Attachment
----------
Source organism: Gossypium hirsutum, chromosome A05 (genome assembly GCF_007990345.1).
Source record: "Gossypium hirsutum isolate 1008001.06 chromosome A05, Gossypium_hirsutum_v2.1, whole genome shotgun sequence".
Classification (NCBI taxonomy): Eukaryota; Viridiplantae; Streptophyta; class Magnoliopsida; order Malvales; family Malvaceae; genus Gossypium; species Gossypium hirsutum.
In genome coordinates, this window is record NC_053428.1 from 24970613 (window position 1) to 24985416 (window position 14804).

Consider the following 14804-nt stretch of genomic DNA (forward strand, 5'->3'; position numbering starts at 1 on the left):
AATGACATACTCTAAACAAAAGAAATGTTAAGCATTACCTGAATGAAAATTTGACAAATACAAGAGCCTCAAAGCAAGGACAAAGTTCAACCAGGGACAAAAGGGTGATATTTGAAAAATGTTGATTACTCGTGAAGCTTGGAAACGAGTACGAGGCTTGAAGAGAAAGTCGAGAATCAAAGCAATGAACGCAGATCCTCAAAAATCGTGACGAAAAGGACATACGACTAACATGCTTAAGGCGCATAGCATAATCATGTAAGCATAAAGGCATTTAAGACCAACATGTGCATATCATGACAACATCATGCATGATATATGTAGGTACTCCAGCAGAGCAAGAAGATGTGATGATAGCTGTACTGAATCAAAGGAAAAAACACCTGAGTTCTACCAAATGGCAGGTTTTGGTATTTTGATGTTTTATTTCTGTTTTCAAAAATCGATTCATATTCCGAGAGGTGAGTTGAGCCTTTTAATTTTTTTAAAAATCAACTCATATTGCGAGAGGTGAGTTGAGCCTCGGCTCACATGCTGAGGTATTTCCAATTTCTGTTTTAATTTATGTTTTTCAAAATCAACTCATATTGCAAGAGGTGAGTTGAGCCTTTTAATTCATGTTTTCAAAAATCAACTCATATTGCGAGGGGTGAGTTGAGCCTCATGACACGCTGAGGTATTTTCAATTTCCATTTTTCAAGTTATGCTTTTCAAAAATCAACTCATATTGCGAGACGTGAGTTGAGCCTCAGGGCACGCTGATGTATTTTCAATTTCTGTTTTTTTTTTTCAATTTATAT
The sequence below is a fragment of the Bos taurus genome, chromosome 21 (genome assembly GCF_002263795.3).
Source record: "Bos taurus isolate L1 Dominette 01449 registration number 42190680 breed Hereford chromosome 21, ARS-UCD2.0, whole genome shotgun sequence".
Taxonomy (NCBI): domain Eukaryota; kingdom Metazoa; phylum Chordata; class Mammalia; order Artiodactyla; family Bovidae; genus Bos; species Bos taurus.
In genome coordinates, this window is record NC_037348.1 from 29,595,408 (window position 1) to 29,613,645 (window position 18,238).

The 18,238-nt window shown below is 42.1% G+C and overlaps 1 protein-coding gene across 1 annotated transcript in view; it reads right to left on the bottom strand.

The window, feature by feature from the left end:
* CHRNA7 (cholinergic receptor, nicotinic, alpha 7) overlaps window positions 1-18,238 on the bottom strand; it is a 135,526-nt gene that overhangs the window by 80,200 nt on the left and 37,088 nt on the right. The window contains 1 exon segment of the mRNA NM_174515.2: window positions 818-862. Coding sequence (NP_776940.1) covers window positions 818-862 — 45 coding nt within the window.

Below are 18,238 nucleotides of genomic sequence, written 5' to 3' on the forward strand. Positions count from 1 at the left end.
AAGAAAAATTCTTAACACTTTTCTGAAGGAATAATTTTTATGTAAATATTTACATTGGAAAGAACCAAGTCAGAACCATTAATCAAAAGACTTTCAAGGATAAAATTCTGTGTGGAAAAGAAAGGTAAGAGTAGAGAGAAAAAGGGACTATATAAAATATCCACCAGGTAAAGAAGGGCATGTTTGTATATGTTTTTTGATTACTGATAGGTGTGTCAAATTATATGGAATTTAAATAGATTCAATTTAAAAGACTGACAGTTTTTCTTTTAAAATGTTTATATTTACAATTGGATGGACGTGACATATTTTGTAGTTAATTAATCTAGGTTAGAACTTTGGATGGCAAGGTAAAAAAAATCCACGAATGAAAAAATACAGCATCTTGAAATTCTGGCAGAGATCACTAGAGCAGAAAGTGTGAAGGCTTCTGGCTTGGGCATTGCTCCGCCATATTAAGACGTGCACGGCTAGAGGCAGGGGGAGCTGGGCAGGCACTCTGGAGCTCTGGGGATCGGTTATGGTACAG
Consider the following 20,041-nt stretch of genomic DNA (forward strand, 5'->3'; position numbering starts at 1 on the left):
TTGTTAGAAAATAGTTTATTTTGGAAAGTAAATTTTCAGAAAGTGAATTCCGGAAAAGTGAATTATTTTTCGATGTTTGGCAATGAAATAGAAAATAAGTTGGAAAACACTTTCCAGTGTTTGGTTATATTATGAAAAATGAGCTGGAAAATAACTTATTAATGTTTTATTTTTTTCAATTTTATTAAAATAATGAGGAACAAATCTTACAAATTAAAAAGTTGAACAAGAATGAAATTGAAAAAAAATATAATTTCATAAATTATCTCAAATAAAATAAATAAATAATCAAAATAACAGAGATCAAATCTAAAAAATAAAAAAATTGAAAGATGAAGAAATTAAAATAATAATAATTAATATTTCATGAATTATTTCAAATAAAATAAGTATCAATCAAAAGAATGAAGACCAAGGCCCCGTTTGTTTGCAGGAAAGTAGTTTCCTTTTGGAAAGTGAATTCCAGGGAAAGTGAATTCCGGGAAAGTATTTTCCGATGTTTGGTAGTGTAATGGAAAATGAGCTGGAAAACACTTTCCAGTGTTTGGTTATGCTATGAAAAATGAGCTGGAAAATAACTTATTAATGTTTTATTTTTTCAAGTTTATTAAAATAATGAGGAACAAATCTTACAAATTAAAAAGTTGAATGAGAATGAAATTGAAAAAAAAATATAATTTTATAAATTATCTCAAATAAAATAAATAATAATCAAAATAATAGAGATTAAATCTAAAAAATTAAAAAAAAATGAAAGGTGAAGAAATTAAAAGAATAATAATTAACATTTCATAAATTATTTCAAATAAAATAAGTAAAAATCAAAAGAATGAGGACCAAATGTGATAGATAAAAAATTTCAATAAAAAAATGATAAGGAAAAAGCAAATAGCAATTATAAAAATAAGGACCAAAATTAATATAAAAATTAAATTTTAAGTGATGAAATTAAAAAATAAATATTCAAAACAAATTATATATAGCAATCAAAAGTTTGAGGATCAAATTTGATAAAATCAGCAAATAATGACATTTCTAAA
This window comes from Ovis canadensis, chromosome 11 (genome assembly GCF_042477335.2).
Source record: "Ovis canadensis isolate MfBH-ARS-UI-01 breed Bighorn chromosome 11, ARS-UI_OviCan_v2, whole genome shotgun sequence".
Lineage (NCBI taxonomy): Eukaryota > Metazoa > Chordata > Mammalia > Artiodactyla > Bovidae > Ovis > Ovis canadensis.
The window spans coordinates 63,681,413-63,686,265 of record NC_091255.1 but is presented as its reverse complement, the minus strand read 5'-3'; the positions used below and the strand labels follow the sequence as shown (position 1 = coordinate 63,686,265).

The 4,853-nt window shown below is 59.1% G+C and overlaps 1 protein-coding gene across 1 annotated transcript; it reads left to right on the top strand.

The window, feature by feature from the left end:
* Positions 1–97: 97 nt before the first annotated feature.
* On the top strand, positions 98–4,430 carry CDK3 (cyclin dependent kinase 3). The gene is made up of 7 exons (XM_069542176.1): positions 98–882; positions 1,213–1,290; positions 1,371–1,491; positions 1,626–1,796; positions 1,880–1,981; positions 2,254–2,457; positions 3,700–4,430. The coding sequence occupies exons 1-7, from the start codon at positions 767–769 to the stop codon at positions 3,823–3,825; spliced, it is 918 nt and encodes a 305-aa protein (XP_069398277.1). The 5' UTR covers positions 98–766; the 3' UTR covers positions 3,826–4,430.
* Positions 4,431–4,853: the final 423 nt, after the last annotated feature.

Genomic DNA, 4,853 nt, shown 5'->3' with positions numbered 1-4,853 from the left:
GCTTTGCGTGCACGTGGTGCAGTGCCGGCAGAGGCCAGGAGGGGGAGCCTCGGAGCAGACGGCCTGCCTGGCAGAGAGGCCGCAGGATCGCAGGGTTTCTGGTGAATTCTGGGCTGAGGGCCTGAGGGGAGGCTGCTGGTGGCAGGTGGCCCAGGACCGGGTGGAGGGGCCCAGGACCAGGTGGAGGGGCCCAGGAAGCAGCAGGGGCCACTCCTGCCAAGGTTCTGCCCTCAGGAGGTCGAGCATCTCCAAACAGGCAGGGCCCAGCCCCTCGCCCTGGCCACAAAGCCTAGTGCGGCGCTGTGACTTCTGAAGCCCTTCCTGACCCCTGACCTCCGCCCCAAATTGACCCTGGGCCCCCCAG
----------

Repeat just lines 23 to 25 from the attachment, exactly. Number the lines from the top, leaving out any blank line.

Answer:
The window, feature by feature from the left end:
* Positions 1–97: 97 nt before the first annotated feature.
* On the top strand, positions 98–4,430 carry CDK3 (cyclin dependent kinase 3). The gene is made up of 7 exons (XM_069542176.1): positions 98–882; positions 1,213–1,290; positions 1,371–1,491; positions 1,626–1,796; positions 1,880–1,981; positions 2,254–2,457; positions 3,700–4,430. The coding sequence occupies exons 1-7, from the start codon at positions 767–769 to the stop codon at positions 3,823–3,825; spliced, it is 918 nt and encodes a 305-aa protein (XP_069398277.1). The 5' UTR covers positions 98–766; the 3' UTR covers positions 3,826–4,430.